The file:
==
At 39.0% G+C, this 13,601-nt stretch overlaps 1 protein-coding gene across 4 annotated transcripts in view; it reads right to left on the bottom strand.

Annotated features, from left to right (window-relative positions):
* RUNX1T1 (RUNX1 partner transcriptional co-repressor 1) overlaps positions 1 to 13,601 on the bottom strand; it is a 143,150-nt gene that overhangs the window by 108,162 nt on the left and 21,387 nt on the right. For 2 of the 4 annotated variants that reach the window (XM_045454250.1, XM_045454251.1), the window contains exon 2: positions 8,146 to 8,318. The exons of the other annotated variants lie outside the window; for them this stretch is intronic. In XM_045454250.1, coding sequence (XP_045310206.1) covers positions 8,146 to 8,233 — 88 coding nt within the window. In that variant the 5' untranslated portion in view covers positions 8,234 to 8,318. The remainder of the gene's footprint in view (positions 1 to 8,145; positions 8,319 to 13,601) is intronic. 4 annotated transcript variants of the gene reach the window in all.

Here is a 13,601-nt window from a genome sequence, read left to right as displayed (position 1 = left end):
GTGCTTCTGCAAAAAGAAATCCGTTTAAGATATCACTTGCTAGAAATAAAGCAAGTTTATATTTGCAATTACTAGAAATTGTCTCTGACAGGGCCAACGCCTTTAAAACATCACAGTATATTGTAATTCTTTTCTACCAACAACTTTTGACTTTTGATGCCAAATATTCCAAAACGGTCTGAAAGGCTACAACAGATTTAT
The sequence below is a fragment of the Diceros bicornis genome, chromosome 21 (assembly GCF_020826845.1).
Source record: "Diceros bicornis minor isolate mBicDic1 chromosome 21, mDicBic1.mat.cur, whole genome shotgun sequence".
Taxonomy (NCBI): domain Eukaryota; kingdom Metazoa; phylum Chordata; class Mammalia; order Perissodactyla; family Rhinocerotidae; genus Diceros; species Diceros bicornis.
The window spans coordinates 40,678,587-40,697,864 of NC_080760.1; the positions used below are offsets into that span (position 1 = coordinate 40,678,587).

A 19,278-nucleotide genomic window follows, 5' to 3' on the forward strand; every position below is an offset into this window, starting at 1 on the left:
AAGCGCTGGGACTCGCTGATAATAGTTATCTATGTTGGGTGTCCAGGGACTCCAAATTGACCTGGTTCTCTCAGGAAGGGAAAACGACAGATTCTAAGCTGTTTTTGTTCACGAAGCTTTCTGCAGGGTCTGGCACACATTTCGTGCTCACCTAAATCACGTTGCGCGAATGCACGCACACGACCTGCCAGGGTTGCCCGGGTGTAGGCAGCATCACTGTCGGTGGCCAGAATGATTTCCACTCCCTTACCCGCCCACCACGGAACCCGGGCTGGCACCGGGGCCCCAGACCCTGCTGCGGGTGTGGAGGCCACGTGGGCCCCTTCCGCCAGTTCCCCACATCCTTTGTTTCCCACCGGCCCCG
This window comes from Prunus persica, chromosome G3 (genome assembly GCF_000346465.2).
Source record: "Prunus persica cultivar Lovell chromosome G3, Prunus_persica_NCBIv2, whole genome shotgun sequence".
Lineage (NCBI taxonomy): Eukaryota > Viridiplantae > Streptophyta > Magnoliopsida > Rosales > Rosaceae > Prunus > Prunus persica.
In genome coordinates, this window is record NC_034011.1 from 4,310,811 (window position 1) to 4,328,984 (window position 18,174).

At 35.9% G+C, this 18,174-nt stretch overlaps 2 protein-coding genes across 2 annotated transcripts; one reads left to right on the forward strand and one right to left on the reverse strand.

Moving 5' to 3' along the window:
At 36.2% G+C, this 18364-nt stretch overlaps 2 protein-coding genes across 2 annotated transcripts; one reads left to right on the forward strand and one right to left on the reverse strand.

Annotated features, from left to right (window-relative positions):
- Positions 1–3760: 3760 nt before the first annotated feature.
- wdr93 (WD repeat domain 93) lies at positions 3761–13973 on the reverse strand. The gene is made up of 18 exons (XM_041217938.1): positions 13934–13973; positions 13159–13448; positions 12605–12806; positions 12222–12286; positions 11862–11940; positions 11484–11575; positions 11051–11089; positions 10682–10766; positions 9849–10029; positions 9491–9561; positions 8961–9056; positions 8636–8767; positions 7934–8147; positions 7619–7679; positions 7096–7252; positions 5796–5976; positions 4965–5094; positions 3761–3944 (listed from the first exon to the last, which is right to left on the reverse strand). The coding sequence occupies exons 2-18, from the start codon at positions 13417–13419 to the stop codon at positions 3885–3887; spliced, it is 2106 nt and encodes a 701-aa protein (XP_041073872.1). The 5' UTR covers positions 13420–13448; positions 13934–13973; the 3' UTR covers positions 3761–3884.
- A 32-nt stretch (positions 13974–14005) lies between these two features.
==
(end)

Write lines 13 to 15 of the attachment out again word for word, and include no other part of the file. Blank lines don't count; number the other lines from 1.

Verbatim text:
Source record: "Prunus persica cultivar Lovell chromosome G3, Prunus_persica_NCBIv2, whole genome shotgun sequence".
Lineage (NCBI taxonomy): Eukaryota > Viridiplantae > Streptophyta > Magnoliopsida > Rosales > Rosaceae > Prunus > Prunus persica.
In genome coordinates, this window is record NC_034011.1 from 4,310,811 (window position 1) to 4,328,984 (window position 18,174).